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Pet Hates - but not hating your pets!

Discussion in 'Off-Topic Discussions' started by mac, Sep 4, 2020.

  1. bluebird

    bluebird Major Contributor

    I think the pronunciation of "poem" in the U.S. may have regional differences; I live in the Northeast, and have never heard the word pronounced "pome" by anyone, always "po-em". You are in Arizona or thereabouts, correct? So perhaps they pronounce the word "pome" in the Southwest?

    I will consider posting some poems in the relevant section, but I hesitate to do so given the problems this site has had with trolls in the past, and the fact that some of my poems have been published and I wouldn't want the aggravation of being actually identified.

    As for juggling words in your mind before actually writing them down, I understand that, lol. I think that's partly down to education, but it also, at least for me, comes from an innate sense of language and placement. For me, it's similar to interior design, for which I also have a knack, in that when I decorate my home (particularly when I first move in to a a new place), I simply know where each piece of furniture should go, the best place for it to be located based on aesthetics and usefulness. Very rarely have I ever wanted to or found in necessary to move a piece after initial placement. In poetry, it's as Coleridge said: "Prose equals words in their best order; poetry equals the best words in the best order".

    Samuel Johnson said that in poetry "disparate ideas are yoked by violence together"; he was referring specifically to metaphysical poetry, but I find that it is often the case in many types of poetry. Seeing patterns in all sorts of things is a useful foundation for poetry writing, and is why so many poets (and probably fiction writers as well) carry a pen and notebook with them at all times -- you never know when something you see or hear will trigger that niggling feeling of "there is a poem here". The poem may come right away, or the observation may linger in the notebook for years, and it may not ever make it into a poem in the way it was initially observed (though often it will), but it becomes part of the wellspring.

    The synesthesia stuff I think informs my writing as well, to some degree -- it has something to do with seeing those patterns I mentioned. I suspect it is also likely connected to my OCD, though I don't know if there is any clinical proof of a connection between the two in the medical literature. I agree with you that it's also possible it has some connection to sensitivities; it runs in my family to have those sorts of inclinations, including in me (I just do not trust my feelings/intuitions/etc. anymore since my husband died, since they did warn me in any way specific or strong enough to prevent his death).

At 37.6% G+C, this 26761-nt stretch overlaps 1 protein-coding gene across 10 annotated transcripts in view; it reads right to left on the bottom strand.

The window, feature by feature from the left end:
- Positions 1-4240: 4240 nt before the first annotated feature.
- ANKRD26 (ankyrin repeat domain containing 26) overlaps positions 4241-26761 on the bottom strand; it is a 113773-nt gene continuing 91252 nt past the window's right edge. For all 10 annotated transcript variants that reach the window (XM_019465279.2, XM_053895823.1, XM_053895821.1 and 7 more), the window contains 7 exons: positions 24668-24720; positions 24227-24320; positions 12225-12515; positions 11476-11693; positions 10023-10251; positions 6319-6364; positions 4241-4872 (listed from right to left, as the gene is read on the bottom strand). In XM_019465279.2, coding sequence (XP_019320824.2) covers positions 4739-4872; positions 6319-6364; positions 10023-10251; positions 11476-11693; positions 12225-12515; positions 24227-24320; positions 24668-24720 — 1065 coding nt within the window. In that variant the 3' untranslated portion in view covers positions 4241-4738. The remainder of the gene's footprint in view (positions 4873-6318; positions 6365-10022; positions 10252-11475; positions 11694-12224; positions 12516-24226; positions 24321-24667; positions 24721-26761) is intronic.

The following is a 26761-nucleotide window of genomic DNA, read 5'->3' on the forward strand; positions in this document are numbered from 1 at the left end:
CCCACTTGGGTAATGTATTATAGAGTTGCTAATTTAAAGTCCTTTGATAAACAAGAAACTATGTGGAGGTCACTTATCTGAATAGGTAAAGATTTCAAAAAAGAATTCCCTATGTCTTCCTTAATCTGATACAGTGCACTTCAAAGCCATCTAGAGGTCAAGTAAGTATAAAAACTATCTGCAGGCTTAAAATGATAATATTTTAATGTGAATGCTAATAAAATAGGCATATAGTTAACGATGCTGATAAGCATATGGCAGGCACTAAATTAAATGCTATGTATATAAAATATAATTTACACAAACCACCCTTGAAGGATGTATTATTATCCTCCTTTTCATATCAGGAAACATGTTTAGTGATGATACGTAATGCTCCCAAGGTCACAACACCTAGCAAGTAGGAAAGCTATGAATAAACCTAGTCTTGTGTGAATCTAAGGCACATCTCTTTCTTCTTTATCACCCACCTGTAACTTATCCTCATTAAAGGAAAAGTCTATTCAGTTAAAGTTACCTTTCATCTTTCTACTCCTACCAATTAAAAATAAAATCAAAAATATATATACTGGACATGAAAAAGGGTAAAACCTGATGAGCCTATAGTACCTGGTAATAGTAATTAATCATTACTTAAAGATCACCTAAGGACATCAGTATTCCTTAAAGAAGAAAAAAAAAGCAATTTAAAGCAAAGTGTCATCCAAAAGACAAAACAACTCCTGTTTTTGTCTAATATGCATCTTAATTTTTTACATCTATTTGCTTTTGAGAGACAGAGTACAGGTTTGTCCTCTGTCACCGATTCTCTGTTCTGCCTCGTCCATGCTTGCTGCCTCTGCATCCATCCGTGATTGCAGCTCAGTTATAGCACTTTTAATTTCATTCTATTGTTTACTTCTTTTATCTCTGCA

2. mac

    mac Staff Member

    Yes 'The Valley' in AZ is my home in winter and it was there I heard pome but from a neighbor hailing from Chicago - go figure! You've piqued my interest in your poetry. The poems you've published might identify you if you posted 'em here so perhaps better not to.

    In general I hope you'll feel reassured we don't have a troll here on ALF or if we do it's so quiet as to be inconsequential. If one were to stick its head above the parapet it would find that a bad idea and nowadays I manually approve - or reject - all new applications anyway.
     
  3. mac

    mac Staff Member

    This is just an example of variation. In AmerEnglish 'quite' often means 'very' whereas in EnglEnglish it means 'fairly' or 'pretty'.

    eg "The sun is out but it's still quite cold." might be "still very cold" in AmerEnglish but "still fairly cold" in EnglEnglish

    We still have to consciously adjust for the AmerEnglish version. eg "She seems quite nice."
     
  4. mac

    mac Staff Member

    Not a hate but one that gets confused, even by experienced communicators:

    'impinge' and 'infringe'
     
  5. mac

    mac Staff Member

    Regional differences have frequently caught us out. Here's an example.

    I was chatting recently to our neighbors about American dinner 'biscuits' and went on to say that they're similar to how we have Yorkshire Pudding with dinner at home - I had to explain Yorkshire Pudding - quite tricky. :D

    When I said about biscuits: "Like you Americans eat." our neighbors said "Oh, no. We don't eat biscuits with gravy!" When I looked puzzled they grinned: "We have cheese sauce with ours."

    They are Cheese Heads from Wisconsin and use cheese sauce instead of chicken or sausage sauce on biscuits and for lots of other things. I had never realised that what I thought was a national American 'biscuits and gravy' accompaniment wasn't national at all.
     
  6. bluebird

    bluebird Major Contributor

    Biscuits and gravy is definitely more common than biscuits with cheese sauce, though.
     
  7. mac

    mac Staff Member

    That's kinda what we'd experienced on our travels - cheese sauce? yuk!

    BUT, then, in the UK some folk like curry sauce on their chips and sausage take away! :D And the Belgians apparently dip their chips (fries) in Mayo. :D Some Scots enjoy battered, deep-fried Mars bars and deep-fried hagis!

    Takes all kinds to make a world!
     

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